[00:39:39.881] Kent Bye: Could you share a little bit of your major takeaways from your first kind of inquiry and this balance between agency and empathy, but also some of the big open questions that you think are kind of left that's going to be driving your research forward?

[00:39:53.868] Linda Joy Gerry: Yeah. Yeah. So I feel like nobody's asking this question and I don't know why. Hopefully people will start to, but when I ask people questions like, what is the relationship between agency and empathy? You know, they sort of say, well, I'm not an expert in that, or I don't know. It's a very bold question. I wrote a project proposal for Thomas Metzinger on a project that got cancelled, but it was on first-person methodologies and his notion of mind-wandering and mental autonomy. So they're basically two different extremes. What Metzinger sort of reports for mind-wandering is that if you do random experience sampling on a person and have them report their cognitive activity throughout the day, their thoughts, then it's generally not related to what's directly in front of them. They spend most of their lives mind-wandering. But he says that we have this illusion of having sort of this great, what he calls mental autonomy, this notion that we can harness our mental energies for mental and behavioral actions. But really, that's an illusion. So I just sort of distinguish between unreflected and reflected notions of mental autonomy. And what I've kind of hypothesized is that within these experiences, specifically within the machine to be another body swap. So you're seeing a live video stream from another person's point of view. and seeing their hands and moving together. There's a performance art installation where you're applying synchronous tactile feedback that they can see, so visual tactile stimulation. And then you tell them to move together very slowly, but also synchronously. And in this process, there's a turn-taking initially, but in a lot of cases, that turn-taking breaks down and they experience this sort of illusion of sort of continuous movement moving together. And I think that there's something that happens there where one aspect of our unreflective mental autonomy, it's like, Oh, wait, okay, I normally like perform actions, and they're just how they are in the world, or I'm interacting with someone else. And I have a choice about, you know, whether I'm initiating or following, or, you know, I can choose whether to mimic their movements or whatever. But in this instance, like that agency, and the association that that our sense of agency has to our physical spatio temporal in body location is disrupted. And then I think that that is related to a new type of attenuation for really what self-experience really is and its limits and a deeper attenuation for another and another's experience.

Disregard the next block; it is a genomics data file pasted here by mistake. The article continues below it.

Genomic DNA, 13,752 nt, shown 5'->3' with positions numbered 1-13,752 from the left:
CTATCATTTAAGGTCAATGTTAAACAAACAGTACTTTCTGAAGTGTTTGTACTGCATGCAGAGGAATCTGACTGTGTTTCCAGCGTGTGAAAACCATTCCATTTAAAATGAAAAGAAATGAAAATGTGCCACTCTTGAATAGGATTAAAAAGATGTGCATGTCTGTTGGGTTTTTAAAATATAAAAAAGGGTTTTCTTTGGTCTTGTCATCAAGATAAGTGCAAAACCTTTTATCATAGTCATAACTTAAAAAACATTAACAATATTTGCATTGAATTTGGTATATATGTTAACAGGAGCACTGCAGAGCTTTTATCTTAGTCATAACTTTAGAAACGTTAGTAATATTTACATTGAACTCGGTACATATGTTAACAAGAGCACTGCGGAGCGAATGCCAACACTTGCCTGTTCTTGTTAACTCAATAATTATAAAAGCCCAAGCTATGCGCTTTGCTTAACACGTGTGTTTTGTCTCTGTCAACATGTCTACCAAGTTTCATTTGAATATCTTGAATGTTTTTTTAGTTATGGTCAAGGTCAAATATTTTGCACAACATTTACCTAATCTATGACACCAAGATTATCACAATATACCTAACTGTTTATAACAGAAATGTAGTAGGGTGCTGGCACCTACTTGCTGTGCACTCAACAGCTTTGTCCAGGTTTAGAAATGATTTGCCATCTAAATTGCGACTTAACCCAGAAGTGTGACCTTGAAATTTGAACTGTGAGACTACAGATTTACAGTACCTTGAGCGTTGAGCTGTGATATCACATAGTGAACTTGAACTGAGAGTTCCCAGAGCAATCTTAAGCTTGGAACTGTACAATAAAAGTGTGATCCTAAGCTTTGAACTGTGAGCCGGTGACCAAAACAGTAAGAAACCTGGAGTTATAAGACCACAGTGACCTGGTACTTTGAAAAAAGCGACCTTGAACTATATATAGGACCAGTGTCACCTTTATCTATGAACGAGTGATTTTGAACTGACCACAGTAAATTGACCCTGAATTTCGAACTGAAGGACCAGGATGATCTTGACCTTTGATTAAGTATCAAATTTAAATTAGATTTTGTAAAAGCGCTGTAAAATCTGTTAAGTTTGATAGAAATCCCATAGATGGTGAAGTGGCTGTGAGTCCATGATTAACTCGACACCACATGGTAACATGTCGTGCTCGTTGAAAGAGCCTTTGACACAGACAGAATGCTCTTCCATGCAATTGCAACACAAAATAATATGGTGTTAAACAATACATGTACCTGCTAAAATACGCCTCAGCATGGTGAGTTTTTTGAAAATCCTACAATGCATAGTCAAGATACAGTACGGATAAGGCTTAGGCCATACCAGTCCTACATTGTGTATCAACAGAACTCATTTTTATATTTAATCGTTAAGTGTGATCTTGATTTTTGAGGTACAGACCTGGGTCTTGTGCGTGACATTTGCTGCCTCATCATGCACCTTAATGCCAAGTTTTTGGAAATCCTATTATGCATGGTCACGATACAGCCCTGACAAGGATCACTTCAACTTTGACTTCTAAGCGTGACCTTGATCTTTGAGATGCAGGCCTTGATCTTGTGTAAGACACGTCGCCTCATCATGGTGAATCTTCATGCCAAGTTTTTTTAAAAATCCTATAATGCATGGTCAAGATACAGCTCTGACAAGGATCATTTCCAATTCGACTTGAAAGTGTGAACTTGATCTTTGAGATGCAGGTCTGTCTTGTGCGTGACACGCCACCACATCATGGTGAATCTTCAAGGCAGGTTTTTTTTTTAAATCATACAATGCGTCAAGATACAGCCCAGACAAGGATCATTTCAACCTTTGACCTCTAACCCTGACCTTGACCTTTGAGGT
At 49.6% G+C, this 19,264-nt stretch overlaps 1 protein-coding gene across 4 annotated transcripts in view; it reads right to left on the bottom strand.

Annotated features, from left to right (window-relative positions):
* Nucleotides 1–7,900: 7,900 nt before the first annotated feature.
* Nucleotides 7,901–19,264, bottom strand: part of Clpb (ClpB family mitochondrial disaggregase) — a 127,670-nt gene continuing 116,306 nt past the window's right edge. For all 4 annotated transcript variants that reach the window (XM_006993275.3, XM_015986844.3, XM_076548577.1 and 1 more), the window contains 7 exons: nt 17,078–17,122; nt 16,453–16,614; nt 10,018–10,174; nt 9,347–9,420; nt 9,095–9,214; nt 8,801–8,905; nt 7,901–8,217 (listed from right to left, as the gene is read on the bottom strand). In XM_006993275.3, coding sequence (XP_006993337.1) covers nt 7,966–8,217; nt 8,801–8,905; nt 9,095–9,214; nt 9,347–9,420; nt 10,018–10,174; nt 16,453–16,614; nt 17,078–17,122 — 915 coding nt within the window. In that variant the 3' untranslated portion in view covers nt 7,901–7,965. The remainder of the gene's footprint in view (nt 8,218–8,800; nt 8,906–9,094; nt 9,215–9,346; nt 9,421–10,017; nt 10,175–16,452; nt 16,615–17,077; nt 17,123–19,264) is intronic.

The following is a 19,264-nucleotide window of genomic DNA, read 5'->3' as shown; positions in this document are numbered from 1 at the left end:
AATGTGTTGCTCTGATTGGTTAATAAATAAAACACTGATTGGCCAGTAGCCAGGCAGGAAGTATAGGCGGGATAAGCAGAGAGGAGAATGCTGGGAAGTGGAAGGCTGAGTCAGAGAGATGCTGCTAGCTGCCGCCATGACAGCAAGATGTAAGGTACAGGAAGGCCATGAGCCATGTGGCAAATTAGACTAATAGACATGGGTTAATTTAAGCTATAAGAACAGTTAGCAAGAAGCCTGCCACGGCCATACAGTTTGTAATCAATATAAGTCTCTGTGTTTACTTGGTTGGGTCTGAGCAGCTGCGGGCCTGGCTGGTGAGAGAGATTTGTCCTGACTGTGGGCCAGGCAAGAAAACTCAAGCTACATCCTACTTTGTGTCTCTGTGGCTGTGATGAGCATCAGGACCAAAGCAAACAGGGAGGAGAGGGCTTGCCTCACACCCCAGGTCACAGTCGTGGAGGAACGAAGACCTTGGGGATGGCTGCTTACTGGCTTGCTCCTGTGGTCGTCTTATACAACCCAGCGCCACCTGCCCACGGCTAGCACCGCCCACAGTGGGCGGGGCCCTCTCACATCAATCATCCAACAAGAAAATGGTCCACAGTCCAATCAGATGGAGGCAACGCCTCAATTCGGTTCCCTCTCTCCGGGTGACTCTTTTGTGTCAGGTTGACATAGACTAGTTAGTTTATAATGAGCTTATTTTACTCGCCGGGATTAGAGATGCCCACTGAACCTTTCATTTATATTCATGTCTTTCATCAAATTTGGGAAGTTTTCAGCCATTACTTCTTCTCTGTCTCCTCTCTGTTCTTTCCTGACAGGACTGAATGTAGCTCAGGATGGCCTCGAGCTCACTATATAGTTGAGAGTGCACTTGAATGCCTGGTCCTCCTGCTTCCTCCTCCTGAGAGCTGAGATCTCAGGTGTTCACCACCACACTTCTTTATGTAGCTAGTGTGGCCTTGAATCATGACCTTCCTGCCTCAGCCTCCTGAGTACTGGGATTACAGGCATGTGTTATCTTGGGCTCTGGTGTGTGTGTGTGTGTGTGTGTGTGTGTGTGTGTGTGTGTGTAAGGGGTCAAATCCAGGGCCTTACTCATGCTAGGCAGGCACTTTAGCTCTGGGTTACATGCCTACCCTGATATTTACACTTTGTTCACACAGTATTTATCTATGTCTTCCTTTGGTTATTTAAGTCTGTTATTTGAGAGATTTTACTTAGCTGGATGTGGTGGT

[00:42:14.424] Kent Bye: Yeah, this tension between agency and empathy is something that I feel like I've been covering a lot in the context of both storytelling, but also gaming. Because, you know, when you're playing a game, you're expressing your agency within the experience, but yet you will have storytelling elements. And so it's often a context, which so that you are playing the game and then, okay, now you stop and now you're going to receive the story. And, you know, from a filmmaking perspective, it's like you have a certain amount of narrative arc that is a time-based medium that you are creating tension and that narrative tension is dissolved if you are in an open world and you can do anything that you want. So there's sort of a time-based nature of that. So I think that experiences like Facade, for example, with Andrew Stern and Michael Mateus back in 2005 started to do these natural language processing so that you could actually participate in the story and it would have a drama manager there so you were able to actually interact with the narrative as it was unfolding and it would have like a number of different branches that were unfolding in that process and so I've been thinking about this in the context of VR and you know one of the things that was told to me is that you know Jesse Schell has said that you know Looking back to film, once film had sound, then we had sort of this holistic experience in that once games are able to listen, then we're going to have a lot more richer experiences. So with that, what I'm seeing is that an example of empathy and agency is a heartfelt conversation between two people who are listening and who are completely present. They're able to both listen to the content of the words, but also feel the words. And when they participate, they're able to reflect back to them and have this balance. It's a turn-taking of a conversation. And what I'm seeing in VR is that kind of metaphor of a conversation is that it's very difficult to have that authentic conversation when the game can't really understand or listen to you at all, right? but with artificial intelligence we're starting to see the first steps towards being able to use natural language processing to have the intent extracted from that to be able to be put into some sort of like drama manager or a branching narrative that is giving you the next sort of piece of that story and so you're able to construct a narrative that has an arc but yet you are able to fully participate so it's sort of like the ultimate essence of this that is done right now is Dungeons and Dragons where you have someone who's a dungeon master who's facilitating a collaborative process, but he's actually really deeply listening to the emotional content and he's creating an experience and driving the narrative so that people can feel like they can participate, but he's also giving them challenges. And it's a little bit less about, you know, cultivating empathy, but it's that same sort of interaction. And I think if you change the context from away from exploration, but more inner depth vulnerability and really, you know, sharing of your deep soul process that I sort of see that's where the empathy interaction takes place and that you're either like really listening or you're kind of speaking from the mind. And that's sort of like, that's how I think about it at least in some metaphors.